Significant exits were among the many successes Huron Capital enjoyed in 2017. The lower middle market firm completed 21 transactions, including 4 platforms and 14 add-ons and 3 exits. Huron also raised a new fund and initiated a new investment capability to do non-control equity investments.

Based in Detroit, Huron is considered Michigan’s largest and most active private equity firm. Since the firm’s founding in 1999, it has made more than 140 investments and raised six funds totaling over $1.8 billion, including the $550 million fund raised in 2017.

“2017 was a hot M&A market,” explains managing partner Brian Demkowicz (pictured, second from left). “This was largely due to liquidity in the debt markets and deep cash reserves on the balance sheets of corporate buyers. The main challenge was keeping multiple buyers interested in the chase to buy one of our businesses as long as possible, and perhaps to the point of signing binding purchase agreements in a limited time window. The second challenge was avoiding leakage in the negotiated price, prior to the closing and from post-closing price adjustments. Additionally, with a strong market for selling, some buyers assume that properties will go for high multiples and require the buyers to accept weaker long-term returns on their investments, leading part of the buyer pool to simply withdraw without understanding whether buyer demand was actually present. Lastly, with strong valuations, sellers are challenged to make sure the operating company performs well up to and through the closing date. Any sign of weakness can open the seller to possibly renegotiation efforts.”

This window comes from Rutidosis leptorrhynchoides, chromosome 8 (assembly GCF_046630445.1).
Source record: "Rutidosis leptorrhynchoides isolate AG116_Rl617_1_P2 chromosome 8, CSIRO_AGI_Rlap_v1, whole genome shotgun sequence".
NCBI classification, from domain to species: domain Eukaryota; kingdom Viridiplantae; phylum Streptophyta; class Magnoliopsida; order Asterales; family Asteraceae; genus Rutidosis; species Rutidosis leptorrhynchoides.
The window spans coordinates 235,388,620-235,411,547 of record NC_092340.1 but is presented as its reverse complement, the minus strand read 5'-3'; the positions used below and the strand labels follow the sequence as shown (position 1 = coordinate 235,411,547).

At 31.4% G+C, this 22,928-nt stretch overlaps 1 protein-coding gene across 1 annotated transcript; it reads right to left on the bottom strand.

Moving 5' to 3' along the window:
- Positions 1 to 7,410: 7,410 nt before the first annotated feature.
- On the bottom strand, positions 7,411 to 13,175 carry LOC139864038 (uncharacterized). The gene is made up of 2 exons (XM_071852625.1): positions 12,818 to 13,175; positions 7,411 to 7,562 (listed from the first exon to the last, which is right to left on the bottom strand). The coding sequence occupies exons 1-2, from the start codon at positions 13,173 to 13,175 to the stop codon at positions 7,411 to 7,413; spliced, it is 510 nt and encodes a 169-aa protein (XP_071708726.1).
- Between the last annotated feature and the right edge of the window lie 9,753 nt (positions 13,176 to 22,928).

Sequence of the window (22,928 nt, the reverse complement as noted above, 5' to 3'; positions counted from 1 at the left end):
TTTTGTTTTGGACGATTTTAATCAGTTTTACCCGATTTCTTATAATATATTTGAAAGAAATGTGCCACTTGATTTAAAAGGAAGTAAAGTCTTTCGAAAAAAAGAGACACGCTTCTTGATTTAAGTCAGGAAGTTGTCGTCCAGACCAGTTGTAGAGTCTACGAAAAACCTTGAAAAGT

In 2017, the firm exited a trio of companies: the Olon Group, a manufacturer of molding and drawers, sold to the Miller Group, an Ontario-based family office investor; LeadingResponse, a provider of customer acquisition services, sold to ICV Partners, a New York-based private equity firm; and Systems Inc., a manufacturer of loading dock leveling equipment, sold to the Chamberlain Group, corporate parent company to LiftMaster, Chamberlain, Merlin and Grifco.

Other initiatives included deploying a new investment strategy, called Flex Equity initiative, which expanded the firm’s strategies to include non-control equity. The initiative utilizes the company’s existing infrastructure, operational resources and investment processes, while capitalizing on attractive non-control opportunities being sourced through the firm’s proprietary value-sourcing model. The Flex Equity team closed its first investment in July 2017, Stay Online, and sourced an expanded management team, including a CFO. The firm also grew its ExecFactor program, Huron Capital’s proprietary, executive-led strategic market entry program.

Looking ahead, says Demkowicz: “We expect a continuation of a generally very favorable market for exits in 2018. There continue to be ready buyers, both financial and strategic, with abundant liquidity for acquisitions, along with relatively inexpensive financing (even if interest rates creep up a bit). We are optimistic about another strong year of M&A activity.”

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